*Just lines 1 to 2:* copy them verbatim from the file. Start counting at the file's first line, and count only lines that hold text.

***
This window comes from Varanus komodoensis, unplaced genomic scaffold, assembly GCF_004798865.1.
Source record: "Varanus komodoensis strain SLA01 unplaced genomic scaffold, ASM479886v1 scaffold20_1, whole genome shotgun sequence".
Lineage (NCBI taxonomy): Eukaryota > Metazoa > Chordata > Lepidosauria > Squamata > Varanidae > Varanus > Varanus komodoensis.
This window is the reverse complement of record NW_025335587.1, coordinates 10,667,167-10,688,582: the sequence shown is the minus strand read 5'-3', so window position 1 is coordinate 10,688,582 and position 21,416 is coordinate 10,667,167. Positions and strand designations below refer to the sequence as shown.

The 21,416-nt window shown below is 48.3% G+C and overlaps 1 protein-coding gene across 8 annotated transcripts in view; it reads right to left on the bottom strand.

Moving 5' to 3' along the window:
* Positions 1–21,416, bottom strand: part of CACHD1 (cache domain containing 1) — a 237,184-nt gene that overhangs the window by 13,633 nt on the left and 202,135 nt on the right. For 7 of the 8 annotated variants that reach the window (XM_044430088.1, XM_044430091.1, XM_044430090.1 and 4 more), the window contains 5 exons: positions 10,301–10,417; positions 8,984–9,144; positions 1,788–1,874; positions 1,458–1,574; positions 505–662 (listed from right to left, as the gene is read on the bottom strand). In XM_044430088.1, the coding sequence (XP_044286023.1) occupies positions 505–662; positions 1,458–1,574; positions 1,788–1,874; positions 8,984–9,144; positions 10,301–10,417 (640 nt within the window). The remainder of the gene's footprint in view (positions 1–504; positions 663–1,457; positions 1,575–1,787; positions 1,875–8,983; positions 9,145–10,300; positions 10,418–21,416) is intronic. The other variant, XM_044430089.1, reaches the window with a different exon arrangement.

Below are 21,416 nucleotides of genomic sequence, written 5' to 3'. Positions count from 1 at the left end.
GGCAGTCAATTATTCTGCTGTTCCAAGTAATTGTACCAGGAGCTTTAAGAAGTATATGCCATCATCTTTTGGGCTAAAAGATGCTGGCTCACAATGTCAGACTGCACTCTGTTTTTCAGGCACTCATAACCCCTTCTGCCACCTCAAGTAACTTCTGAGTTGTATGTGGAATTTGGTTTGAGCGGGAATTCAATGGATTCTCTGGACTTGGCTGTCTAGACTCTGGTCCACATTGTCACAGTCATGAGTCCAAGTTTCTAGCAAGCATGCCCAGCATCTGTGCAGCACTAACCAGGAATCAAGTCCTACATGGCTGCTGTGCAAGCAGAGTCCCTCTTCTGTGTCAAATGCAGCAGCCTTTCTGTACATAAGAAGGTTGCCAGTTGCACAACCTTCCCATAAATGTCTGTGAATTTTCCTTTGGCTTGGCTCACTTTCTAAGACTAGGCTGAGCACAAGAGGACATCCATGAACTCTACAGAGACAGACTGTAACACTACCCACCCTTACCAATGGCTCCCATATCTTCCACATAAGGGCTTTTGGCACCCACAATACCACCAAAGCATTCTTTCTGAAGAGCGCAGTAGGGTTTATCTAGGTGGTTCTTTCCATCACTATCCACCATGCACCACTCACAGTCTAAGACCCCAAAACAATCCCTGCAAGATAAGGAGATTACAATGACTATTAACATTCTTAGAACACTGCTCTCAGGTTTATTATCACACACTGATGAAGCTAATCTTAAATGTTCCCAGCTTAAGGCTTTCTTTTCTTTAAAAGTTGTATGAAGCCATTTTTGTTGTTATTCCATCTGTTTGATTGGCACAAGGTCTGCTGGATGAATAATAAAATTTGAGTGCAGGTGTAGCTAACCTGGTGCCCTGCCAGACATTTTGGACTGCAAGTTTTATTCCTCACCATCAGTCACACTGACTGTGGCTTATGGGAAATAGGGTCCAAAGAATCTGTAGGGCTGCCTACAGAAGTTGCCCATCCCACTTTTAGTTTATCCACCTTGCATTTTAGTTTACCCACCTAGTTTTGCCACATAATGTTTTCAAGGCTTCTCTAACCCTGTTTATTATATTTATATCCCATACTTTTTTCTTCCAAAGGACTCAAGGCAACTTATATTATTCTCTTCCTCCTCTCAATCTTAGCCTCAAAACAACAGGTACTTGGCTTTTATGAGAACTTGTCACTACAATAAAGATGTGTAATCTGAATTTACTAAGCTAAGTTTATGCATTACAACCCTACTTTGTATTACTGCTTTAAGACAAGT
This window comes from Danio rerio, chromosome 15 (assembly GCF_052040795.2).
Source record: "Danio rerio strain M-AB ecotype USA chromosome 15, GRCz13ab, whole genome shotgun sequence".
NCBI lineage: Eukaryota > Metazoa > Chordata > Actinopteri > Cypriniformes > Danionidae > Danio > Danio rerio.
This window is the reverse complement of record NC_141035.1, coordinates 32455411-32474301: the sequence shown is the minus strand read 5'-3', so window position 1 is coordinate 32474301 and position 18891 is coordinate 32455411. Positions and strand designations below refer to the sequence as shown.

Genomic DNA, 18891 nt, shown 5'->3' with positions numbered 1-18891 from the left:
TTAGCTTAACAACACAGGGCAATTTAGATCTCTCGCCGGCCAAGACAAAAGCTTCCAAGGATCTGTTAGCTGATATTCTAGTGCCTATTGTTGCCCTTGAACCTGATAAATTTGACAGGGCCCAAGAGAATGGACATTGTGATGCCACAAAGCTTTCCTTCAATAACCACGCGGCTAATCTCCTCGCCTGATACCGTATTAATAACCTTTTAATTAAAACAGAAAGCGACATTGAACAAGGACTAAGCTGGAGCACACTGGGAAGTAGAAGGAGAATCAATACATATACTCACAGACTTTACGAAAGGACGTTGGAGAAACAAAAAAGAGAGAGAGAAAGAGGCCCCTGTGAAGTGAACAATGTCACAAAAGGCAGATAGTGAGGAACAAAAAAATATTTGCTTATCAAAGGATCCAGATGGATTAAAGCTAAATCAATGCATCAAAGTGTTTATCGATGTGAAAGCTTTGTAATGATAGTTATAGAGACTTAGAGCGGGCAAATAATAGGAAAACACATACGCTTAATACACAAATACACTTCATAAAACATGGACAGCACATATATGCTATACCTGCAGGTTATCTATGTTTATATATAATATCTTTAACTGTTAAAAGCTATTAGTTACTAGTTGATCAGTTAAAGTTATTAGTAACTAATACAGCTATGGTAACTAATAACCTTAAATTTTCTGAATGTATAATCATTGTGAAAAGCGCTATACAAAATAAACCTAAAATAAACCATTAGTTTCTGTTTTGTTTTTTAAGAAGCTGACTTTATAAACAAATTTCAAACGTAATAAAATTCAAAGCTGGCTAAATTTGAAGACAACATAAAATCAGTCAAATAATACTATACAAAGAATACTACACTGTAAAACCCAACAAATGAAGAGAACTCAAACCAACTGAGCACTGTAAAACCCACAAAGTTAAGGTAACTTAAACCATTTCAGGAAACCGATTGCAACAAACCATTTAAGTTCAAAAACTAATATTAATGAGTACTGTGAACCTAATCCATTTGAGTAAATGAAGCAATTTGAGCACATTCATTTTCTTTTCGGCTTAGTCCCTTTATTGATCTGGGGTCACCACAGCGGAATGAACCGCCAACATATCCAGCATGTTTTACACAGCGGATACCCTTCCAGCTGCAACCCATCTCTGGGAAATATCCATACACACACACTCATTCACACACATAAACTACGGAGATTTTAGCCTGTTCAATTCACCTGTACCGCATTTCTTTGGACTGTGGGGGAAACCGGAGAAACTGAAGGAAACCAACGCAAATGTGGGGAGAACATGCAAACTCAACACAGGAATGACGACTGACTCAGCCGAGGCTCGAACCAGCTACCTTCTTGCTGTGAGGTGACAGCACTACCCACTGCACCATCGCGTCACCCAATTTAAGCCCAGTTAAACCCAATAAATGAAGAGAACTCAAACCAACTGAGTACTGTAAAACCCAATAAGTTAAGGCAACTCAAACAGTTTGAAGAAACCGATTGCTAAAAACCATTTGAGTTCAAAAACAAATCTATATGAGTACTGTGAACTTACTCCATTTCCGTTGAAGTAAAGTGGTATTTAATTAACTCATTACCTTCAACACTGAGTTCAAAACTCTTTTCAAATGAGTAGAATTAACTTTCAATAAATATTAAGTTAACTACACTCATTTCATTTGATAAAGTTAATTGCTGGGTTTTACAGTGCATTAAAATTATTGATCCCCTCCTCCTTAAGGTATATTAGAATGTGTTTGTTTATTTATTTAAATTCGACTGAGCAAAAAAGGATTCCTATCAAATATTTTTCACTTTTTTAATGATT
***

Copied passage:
This window comes from Varanus komodoensis, unplaced genomic scaffold, assembly GCF_004798865.1.
Source record: "Varanus komodoensis strain SLA01 unplaced genomic scaffold, ASM479886v1 scaffold20_1, whole genome shotgun sequence".